interest, on the fillies of the ladies, "planted the legs of one side on
the ground at the same time, which is contrary to the movements of all
trotting four-footed animals of my knowledge, except the bear. And yet
here are horses that always journey in this manner, as my own eyes have
seen, and as their trail has shown for twenty long miles."

"'Tis the merit of the animal! They come from the shores of
Narrangansett Bay, in the small province of Providence Plantations,
and are celebrated for their hardihood, and the ease of this peculiar
movement; though other horses are not unfrequently trained to the same."

"It may be--it may be," said Hawkeye, who had listened with singular
attention to this explanation; "though I am a man who has the full blood
of the whites, my judgment in deer and beaver is greater than in beasts
of burden. Major Effingham has many noble chargers, but I have never
seen one travel after such a sidling gait."

"True; for he would value the animals for very different properties.
Still is this a breed highly esteemed and, as you witness, much honored
with the burdens it is often destined to bear."

The Mohicans had suspended their operations about the glimmering fire
to listen; and, when Duncan had done, they looked at each other
significantly, the father uttering the never-failing exclamation of
surprise. The scout ruminated, like a man digesting his newly-acquired
knowledge, and once more stole a glance at the horses.

"I dare to say there are even stranger sights to be seen in the
settlements!" he said, at length. "Natur' is sadly abused by man, when
he once gets the mastery. But, go sidling or go straight, Uncas had seen
the movement, and their trail led us on to the broken bush. The outer
branch, near the prints of one of the horses, was bent upward, as a lady
breaks a flower from its stem, but all the rest were ragged and broken
down, as if the strong hand of a man had been tearing them! So I
concluded that the cunning varments had seen the twig bent, and had torn
the rest, to make us believe a buck had been feeling the boughs with his
antlers."

"I do believe your sagacity did not deceive you; for some such thing
occurred!"

"That was easy to see," added the scout, in no degree conscious of
having exhibited any extraordinary sagacity; "and a very different
matter it was from a waddling horse! It then struck me the Mingoes
would push for this spring, for the knaves well know the vartue of its
waters!"

"Is it, then, so famous?" demanded Heyward, examining, with a more
curious eye, the secluded dell, with its bubbling fountain, surrounded,
as it was, by earth of a deep, dingy brown.

"Few red-skins, who travel south and east of the great lakes but have
heard of its qualities. Will you taste for yourself?"

Heyward took the gourd, and after swallowing a little of the water,
threw it aside with grimaces of discontent. The scout laughed in his
silent but heartfelt manner, and shook his head with vast satisfaction.

"Ah! you want the flavor that one gets by habit; the time was when I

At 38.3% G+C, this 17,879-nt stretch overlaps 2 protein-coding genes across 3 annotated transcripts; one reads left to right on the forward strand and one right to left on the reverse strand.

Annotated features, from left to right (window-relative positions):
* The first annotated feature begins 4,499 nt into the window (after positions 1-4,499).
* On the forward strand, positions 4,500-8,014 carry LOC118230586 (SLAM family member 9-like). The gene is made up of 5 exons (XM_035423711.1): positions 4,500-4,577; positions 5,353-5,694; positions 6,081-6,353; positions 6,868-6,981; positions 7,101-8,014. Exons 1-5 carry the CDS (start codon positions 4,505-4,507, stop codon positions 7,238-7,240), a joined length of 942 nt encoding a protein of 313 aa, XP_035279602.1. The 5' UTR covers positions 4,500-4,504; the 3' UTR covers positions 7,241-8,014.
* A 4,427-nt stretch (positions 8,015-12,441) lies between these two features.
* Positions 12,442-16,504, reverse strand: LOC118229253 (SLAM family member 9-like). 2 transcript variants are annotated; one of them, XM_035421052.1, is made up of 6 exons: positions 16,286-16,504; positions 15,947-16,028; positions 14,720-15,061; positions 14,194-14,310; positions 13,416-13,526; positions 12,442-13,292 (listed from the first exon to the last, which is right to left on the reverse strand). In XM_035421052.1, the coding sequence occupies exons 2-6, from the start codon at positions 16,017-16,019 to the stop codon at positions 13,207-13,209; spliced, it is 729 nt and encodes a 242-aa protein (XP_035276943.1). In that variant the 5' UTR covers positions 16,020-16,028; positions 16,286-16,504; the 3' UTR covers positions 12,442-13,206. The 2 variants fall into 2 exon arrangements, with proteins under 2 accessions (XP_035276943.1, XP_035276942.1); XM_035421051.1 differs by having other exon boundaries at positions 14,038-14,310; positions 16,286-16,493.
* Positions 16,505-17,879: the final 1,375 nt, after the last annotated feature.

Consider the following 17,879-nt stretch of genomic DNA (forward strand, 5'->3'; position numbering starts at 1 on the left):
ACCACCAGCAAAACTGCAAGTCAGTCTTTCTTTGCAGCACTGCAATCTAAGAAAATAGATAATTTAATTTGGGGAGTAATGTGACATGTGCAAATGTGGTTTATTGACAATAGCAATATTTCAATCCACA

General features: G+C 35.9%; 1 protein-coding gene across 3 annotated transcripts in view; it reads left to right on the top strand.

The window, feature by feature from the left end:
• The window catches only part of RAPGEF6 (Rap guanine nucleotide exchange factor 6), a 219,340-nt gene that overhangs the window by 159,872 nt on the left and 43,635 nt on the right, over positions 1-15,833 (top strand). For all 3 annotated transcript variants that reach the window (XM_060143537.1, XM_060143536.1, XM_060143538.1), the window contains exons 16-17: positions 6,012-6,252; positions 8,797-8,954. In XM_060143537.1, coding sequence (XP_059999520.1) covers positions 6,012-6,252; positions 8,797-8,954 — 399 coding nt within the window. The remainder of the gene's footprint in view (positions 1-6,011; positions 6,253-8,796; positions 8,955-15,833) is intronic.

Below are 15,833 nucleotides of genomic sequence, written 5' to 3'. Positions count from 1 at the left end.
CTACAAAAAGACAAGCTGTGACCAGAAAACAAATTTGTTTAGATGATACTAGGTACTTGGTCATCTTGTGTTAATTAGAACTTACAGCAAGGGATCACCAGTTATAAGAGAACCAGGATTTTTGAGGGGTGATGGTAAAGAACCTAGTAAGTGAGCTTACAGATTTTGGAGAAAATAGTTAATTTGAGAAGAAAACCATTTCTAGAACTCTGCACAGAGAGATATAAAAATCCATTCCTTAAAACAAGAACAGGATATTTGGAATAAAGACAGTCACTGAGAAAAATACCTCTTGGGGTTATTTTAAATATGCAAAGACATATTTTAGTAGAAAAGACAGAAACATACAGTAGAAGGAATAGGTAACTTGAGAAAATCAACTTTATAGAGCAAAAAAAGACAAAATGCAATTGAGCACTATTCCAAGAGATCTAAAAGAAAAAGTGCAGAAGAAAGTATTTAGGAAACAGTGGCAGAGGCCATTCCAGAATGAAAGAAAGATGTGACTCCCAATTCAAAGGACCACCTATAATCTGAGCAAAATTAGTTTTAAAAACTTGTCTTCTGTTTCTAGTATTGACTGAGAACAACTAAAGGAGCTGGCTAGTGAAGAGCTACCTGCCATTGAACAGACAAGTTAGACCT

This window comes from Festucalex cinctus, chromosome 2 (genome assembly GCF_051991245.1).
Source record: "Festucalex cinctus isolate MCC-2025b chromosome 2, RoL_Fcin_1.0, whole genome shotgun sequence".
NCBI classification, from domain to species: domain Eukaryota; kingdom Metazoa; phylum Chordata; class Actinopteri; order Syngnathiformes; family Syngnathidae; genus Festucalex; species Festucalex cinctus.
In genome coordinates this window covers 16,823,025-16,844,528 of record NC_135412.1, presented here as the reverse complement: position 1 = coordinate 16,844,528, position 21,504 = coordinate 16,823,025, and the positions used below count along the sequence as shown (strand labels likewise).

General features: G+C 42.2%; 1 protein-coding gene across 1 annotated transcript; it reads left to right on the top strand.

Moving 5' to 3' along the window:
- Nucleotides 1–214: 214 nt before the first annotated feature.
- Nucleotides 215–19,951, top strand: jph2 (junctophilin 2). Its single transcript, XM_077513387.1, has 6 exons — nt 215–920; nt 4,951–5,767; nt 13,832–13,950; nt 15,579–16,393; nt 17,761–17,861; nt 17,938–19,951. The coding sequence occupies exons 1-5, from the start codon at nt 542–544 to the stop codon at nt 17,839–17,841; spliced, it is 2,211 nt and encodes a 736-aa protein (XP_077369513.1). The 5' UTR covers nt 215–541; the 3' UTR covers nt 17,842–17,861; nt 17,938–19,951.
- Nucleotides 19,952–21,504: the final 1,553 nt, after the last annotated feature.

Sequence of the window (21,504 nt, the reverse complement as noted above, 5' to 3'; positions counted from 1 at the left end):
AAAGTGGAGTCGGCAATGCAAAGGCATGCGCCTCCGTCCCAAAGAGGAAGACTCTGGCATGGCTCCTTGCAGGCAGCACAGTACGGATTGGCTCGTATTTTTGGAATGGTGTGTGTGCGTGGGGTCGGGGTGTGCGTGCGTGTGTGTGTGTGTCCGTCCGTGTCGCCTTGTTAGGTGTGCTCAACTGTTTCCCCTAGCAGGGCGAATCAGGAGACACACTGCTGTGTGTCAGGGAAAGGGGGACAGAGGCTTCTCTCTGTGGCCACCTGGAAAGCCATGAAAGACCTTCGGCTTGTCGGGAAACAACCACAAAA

liked it as little as yourself; but I have come to my taste, and I now
crave it, as a deer does the licks*. Your high-spiced wines are not
better liked than a red-skin relishes this water; especially when his
natur' is ailing. But Uncas has made his fire, and it is time we think
of eating, for our journey is long, and all before us."

     * Many of the animals of the American forests resort to
     those spots where salt springs are found. These are called
     "licks" or "salt licks," in the language of the country,
     from the circumstance that the quadruped is often obliged to
     lick the earth, in order to obtain the saline particles.
     These licks are great places of resort with the hunters, who
     waylay their game near the paths that lead to them.

Interrupting the dialogue by this abrupt transition, the scout had
instant recourse to the fragments of food which had escaped the voracity
of the Hurons. A very summary process completed the simple cookery, when
he and the Mohicans commenced their humble meal, with the silence and
characteristic diligence of men who ate in order to enable themselves to
endure great and unremitting toil.

When this necessary, and, happily, grateful duty had been performed,
each of the foresters stooped and took a long and parting draught at
that solitary and silent spring*, around which and its sister fountains,
within fifty years, the wealth, beauty and talents of a hemisphere were
to assemble in throngs, in pursuit of health and pleasure. Then Hawkeye
announced his determination to proceed. The sisters resumed their
saddles; Duncan and David grapsed their rifles, and followed on
footsteps; the scout leading the advance, and the Mohicans bringing up
the rear. The whole party moved swiftly through the narrow path, toward
the north, leaving the healing waters to mingle unheeded with the
adjacent brooks and the bodies of the dead to fester on the neighboring
mount, without the rites of sepulture; a fate but too common to the
warriors of the woods to excite either commiseration or comment.

     * The scene of the foregoing incidents is on the spot where
     the village of Ballston now stands; one of the two principal
     watering places of America.




CHAPTER 13

     "I'll seek a readier path."
     --Parnell

The route taken by Hawkeye lay across those sandy plains, relived by
occasional valleys and swells of land, which had been traversed by their
party on the morning of the same day, with the baffled Magua for their
guide. The sun had now fallen low toward the distant mountains; and
as their journey lay through the interminable forest, the heat was no
longer oppressive. Their progress, in consequence, was proportionate;
and long before the twilight gathered about them, they had made good
many toilsome miles on their return.

The hunter, like the savage whose place he filled, seemed to select